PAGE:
Is Return to Play Manageable For Athletes With Genetic Heart Diseases?

In patient athletes with genetic heart diseases including long QT syndrome, risk of sudden cardiac death may be managed through a return-to-play shared decision-making process, according to a study presented July 27 during the Heart Rhythm Society's annual meeting and simultaneously published in the Journal of the American College of Cardiology.

Kathryn E. Tobert, BA, et al., conducted a retrospective review of electronic medical records of 672 patient athletes with genetic heart diseases that predisposed them to disease-triggered sudden cardiac arrest. All patients were treated at the Mayo Clinic between July 2000 and July 2020 and were given return-to-play approval. There were 495 athletes with long QT syndrome and 58 had an ICD.

Results showed that over the 20-year study, there was no genetic heart disease-sports associated mortality. In addition, 29 patients had one or more breakthrough cardiac events associated with their long QT syndrome. Fifteen of these were athletes at the time, and three had a sports-related cardiac event. In the 177 patients with other genetic heart diseases, including hypertrophic cardiomyopathy and catecholaminergic polymorphic ventricular tachycardia, 14 nonlethal cardiac events happened during the return-to-play time. Overall, the event rate was 1.16 nonlethal events per 100 athlete-years of follow-up.

The authors explain that shared decision-making for a return to play has important steps that "are critical to the success of the process." This begins with thorough testing, a customized treatment plan, discussion of risks and a review of current guidelines for sports participation. If the athlete and parents are unanimous in their decision – when age-appropriate – return to play is allowed. Then coaches and school officials are informed and safety measures put in place, including having a personal automatic electronic defibrillator, avoiding QT-prolonging drugs in the case of long QT syndrome, maintaining proper hydration and electrolyte balance, and having annual follow-up consultations with their genetic cardiologist for risk reevaluation and treatment review.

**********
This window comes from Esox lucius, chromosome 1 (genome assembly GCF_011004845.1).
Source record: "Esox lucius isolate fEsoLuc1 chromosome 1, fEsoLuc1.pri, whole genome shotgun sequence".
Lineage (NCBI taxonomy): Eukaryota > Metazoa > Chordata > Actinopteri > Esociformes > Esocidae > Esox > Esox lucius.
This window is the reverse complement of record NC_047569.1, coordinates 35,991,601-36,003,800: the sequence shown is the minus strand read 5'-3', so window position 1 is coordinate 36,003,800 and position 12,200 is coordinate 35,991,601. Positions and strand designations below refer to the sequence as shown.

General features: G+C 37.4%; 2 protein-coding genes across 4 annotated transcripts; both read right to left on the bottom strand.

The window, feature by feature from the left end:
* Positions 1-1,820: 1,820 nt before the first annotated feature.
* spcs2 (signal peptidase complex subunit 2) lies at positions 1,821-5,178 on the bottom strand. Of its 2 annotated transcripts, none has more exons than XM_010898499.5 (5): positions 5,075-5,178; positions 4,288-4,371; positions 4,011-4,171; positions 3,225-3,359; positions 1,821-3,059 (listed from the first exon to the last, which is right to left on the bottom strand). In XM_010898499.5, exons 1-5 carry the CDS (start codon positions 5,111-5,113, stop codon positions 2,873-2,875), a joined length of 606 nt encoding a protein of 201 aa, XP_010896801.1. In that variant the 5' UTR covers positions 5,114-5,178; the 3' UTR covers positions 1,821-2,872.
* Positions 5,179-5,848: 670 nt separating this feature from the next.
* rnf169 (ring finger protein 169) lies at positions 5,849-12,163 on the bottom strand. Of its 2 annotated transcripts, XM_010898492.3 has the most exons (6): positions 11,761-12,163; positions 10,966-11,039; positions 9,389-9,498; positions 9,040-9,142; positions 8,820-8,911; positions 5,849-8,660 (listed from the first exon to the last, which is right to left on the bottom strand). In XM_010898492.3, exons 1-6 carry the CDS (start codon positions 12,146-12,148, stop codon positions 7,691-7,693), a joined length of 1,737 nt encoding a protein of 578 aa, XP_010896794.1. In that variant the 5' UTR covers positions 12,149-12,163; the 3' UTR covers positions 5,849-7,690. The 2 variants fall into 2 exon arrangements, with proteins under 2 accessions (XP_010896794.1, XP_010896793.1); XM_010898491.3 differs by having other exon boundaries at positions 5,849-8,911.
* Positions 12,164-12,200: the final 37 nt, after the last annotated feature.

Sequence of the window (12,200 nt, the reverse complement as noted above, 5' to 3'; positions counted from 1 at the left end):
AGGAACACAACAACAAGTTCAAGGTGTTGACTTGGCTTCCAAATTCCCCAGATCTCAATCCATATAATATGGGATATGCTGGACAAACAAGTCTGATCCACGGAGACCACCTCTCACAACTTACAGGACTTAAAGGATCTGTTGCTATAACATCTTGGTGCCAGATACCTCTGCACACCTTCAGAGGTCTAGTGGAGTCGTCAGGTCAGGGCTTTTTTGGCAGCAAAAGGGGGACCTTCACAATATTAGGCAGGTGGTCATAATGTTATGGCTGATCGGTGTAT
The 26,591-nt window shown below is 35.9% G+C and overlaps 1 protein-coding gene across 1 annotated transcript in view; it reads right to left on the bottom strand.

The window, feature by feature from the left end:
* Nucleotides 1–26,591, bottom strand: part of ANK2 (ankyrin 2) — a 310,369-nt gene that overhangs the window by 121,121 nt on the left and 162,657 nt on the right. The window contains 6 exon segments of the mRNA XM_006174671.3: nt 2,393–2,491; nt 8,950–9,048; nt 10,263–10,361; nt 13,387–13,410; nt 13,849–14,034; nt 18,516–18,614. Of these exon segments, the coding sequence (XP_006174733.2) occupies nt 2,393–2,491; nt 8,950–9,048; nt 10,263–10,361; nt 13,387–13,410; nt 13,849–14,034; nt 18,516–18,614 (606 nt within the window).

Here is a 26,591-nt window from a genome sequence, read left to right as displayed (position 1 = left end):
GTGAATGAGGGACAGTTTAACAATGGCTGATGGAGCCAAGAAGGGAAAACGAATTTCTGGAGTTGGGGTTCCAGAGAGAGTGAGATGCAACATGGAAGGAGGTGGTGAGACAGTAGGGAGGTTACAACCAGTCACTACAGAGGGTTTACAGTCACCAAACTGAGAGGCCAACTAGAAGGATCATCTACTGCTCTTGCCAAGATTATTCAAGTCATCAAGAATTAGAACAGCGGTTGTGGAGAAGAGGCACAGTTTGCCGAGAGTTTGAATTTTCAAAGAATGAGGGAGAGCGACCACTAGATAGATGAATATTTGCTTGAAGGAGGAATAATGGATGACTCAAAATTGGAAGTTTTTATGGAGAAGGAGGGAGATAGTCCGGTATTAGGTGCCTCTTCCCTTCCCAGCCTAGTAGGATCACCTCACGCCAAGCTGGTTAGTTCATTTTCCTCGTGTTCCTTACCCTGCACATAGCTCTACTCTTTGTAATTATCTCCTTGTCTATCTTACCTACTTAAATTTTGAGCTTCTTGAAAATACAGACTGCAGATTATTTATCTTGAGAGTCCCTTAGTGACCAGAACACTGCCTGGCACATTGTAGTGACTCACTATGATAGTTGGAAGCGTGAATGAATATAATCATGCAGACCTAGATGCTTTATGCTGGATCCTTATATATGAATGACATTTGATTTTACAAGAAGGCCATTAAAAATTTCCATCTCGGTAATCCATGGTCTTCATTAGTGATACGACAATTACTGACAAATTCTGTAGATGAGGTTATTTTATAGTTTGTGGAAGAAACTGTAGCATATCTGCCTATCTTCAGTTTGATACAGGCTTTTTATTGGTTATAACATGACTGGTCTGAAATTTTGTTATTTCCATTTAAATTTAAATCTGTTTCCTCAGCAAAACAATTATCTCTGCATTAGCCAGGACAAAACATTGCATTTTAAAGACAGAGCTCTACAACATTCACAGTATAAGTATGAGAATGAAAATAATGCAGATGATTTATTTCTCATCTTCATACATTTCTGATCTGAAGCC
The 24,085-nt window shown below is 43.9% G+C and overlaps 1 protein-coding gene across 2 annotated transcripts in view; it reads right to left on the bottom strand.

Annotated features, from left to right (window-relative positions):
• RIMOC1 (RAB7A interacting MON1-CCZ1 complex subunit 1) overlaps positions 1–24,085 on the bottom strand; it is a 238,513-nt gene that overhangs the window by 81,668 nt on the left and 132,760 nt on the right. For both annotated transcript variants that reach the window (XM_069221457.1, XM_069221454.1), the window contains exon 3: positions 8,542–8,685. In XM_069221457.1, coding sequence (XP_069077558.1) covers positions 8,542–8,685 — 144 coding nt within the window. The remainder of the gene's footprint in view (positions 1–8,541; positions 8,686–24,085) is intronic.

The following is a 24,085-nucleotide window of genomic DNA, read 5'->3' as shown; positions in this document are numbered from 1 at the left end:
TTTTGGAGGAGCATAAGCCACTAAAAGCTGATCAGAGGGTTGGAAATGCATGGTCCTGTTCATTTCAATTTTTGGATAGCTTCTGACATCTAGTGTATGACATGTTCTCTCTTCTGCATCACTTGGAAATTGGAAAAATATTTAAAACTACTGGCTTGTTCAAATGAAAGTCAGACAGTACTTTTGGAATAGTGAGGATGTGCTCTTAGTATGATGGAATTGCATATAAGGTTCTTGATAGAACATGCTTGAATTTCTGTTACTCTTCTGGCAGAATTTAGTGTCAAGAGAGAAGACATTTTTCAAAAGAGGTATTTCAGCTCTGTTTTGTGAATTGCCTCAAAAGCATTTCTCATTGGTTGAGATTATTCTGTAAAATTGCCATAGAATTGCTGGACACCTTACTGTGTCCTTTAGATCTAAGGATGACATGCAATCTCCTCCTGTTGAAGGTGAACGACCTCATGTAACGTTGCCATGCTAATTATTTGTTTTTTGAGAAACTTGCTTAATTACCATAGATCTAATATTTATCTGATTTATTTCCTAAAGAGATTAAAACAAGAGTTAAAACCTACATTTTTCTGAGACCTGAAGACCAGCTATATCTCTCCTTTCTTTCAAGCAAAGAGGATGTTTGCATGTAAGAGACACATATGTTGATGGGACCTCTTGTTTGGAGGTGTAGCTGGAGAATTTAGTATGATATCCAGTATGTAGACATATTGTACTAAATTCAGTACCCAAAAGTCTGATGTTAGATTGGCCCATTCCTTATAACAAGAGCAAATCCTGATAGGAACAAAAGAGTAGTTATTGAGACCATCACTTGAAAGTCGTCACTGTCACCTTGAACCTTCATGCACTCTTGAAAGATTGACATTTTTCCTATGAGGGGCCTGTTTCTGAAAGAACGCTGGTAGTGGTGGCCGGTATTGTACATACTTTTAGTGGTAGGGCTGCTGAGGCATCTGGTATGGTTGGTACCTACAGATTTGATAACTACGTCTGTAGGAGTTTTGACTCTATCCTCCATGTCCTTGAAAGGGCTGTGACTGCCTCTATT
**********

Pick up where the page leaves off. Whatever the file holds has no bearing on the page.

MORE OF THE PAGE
"The results of implementing shared decision-making have been incredibly satisfying and in fact have reshaped the global conversation for athletes with a wide variety of genetic heart diseases," says Michael J. Ackerman, MD, PhD, FACC, author of the study. "Young people with genetic heart disease can grow up and dream big. Such athletes will be able to reach for the highest level of Olympic and professional sports."

However, Ackerman cautions that this approach is not a universal solution. For some athletes, the shared decision-making process culminates in a recommendation to stop their sport of choice.

"It has been a 'long and winding road' for those of us who care for patients with genetic heart disease including those with ICDs, and we have come far in the understanding and management of these conditions," explain Susan P. Etheridge, MD, FACC, and Elizabeth V. Saarel, MD, FACC, in a related editorial comment. "Data like those provided by Tobert et al., help us understand that once evaluated, appropriately monitored, and treated, most can return to play and hopefully live long and happy lives."

Clinical Topics: Arrhythmias and Clinical EP, Congenital Heart Disease and Pediatric Cardiology, Heart Failure and Cardiomyopathies, Sports and Exercise Cardiology, Implantable Devices, Genetic Arrhythmic Conditions, SCD/Ventricular Arrhythmias, Congenital Heart Disease, CHD and Pediatrics and Arrhythmias, Sports and Exercise and Congenital Heart Disease and Pediatric Cardiology

Keywords: Decision Making, Tachycardia, Ventricular, Death, Sudden, Cardiac, Sports, Athletes, Long QT Syndrome, Cardiomyopathy, Hypertrophic, Defibrillators

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